‘I’m not here to learn how to mark someone else’s stuff’

an investigation of an online peer-to-peer review workshop tool

Michael John Wilson*, Ming Ming Diao, Leon Huang

*Corresponding author for this work

    Research output: Contribution to journalArticle

    17 Citations (Scopus)


    In this article, we explore the intersecting concepts of fairness, trust and temporality in relation to the implementation of an online peer-to-peer review Moodle Workshop tool at a Sydney metropolitan university. Drawing on qualitative interviews with unit convenors and online surveys of students using the Workshop tool, we seek to highlight a complex array of attitudes, both varied and contested, towards online peer assessment. In particular, we seek to untangle convenors’ positive appraisal of the Workshop tool as a method of encouraging ‘meta-cognitive’ skills, and student perceptions relating to the redistribution of staff marking workload vis-à-vis the peer review tool as ‘unfair’, ‘time-consuming’ and ‘unprofessional’. While the Workshop tool represents an innovative approach to the development of students’ meta-cognitive attributes, the competitive atmosphere that circulates, and is quietly encouraged, within the tertiary education sector limits the true collaborative pedagogical potential and capacities approach built into peer-to-peer review initiatives like the Workshop tool.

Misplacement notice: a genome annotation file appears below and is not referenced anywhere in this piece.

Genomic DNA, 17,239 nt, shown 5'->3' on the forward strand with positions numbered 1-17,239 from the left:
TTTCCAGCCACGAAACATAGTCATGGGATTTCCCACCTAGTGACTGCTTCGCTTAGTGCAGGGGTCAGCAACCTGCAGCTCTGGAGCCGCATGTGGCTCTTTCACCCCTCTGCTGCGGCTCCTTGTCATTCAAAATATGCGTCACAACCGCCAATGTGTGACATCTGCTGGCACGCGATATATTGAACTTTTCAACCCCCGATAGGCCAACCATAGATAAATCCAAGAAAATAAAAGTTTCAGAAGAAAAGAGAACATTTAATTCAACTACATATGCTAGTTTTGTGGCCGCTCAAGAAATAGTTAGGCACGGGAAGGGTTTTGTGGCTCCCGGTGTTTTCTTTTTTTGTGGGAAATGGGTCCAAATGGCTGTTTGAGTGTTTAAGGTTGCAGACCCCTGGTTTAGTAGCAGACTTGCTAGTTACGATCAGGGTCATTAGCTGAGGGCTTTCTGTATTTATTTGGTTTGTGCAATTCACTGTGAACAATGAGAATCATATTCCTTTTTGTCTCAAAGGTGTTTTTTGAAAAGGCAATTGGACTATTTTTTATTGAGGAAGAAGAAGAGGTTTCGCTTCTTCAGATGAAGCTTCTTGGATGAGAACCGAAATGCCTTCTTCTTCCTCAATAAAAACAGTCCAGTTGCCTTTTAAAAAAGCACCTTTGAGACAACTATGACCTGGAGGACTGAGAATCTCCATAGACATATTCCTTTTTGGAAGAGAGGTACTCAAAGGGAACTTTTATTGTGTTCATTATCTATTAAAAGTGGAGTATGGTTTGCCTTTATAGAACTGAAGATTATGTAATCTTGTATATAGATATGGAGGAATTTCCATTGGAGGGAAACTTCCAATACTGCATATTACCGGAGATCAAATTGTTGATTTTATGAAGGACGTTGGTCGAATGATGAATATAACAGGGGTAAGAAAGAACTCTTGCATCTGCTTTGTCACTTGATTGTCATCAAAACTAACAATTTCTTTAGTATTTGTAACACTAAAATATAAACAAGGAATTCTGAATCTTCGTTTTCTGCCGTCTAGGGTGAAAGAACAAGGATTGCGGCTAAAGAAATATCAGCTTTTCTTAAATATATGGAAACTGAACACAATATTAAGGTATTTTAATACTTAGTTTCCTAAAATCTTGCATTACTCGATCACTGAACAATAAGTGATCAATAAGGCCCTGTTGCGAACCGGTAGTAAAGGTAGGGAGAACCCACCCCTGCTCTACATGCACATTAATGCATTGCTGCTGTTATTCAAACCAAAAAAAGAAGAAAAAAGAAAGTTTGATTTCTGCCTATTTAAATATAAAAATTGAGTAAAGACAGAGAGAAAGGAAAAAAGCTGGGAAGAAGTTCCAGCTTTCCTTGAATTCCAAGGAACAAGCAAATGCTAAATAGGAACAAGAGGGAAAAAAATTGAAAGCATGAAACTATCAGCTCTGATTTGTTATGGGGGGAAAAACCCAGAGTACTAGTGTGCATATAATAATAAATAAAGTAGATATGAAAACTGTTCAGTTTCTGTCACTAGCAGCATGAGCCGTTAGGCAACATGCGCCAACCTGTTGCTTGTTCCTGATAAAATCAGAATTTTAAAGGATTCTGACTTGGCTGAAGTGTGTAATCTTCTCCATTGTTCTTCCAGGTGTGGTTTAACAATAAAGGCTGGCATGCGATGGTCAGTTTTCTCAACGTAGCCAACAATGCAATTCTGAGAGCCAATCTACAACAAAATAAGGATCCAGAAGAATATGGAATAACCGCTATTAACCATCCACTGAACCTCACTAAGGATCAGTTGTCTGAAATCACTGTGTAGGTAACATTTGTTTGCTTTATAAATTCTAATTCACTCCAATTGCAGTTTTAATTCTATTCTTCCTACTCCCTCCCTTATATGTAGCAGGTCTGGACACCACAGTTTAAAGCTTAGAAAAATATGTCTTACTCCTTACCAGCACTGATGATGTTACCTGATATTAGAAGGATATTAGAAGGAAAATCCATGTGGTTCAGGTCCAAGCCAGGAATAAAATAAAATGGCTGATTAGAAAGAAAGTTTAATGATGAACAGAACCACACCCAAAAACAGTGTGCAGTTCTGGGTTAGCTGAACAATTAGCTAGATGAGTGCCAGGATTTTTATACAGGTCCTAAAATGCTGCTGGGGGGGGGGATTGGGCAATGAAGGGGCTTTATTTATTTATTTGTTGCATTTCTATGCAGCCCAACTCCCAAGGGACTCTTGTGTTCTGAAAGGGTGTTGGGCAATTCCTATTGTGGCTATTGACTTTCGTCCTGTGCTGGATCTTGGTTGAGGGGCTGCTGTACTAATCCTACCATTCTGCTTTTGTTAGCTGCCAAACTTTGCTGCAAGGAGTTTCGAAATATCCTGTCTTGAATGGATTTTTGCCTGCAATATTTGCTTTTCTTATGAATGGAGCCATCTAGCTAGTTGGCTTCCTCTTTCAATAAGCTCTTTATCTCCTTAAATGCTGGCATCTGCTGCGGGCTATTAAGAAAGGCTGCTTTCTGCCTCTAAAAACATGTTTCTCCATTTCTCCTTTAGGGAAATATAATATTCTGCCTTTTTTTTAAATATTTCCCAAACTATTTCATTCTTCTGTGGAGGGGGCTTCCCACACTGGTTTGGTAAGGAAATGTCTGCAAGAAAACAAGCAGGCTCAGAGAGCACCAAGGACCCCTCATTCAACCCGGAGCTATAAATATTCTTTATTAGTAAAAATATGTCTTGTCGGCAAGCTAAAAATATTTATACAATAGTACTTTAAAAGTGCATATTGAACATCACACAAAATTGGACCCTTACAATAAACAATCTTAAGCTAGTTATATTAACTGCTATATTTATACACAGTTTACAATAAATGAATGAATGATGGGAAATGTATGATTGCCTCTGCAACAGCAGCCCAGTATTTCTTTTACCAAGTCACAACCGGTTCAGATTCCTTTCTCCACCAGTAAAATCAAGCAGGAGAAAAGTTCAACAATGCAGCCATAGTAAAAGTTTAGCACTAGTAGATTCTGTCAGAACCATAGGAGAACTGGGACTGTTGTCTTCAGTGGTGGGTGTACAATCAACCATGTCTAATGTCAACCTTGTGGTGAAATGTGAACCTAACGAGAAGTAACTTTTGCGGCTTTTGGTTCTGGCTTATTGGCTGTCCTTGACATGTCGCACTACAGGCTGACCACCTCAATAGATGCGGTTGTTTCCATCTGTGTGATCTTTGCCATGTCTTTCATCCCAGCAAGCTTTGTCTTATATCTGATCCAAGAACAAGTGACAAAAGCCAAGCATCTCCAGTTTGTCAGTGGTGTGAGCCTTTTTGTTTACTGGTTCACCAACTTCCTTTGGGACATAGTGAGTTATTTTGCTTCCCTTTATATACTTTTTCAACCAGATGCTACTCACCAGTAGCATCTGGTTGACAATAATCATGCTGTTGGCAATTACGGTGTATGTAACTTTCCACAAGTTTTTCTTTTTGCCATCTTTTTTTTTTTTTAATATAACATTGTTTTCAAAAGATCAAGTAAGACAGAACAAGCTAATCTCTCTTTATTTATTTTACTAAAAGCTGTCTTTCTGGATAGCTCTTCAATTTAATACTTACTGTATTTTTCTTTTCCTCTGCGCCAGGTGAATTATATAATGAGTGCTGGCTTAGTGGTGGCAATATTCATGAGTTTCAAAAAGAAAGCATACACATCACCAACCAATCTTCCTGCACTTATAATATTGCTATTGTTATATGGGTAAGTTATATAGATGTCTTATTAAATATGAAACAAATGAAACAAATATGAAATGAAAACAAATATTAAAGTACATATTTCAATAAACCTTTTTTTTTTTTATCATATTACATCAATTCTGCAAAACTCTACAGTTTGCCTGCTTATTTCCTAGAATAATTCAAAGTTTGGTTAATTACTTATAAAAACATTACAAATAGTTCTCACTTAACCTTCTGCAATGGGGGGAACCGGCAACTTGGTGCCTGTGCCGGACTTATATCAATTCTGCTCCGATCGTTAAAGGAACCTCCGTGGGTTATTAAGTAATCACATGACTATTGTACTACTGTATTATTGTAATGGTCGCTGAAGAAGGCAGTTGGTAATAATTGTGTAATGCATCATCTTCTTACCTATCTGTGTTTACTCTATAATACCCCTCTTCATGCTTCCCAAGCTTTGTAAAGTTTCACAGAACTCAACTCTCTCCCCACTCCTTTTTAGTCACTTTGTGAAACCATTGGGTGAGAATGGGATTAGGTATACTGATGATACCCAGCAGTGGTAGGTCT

Original languageEnglish
    Pages (from-to)15-32
    Number of pages18
    JournalAssessment and Evaluation in Higher Education
    Issue number1
    Publication statusPublished - 2 Jan 2015


    • fairness
    • Moodle
    • online
    • peer assessment
    • peer review

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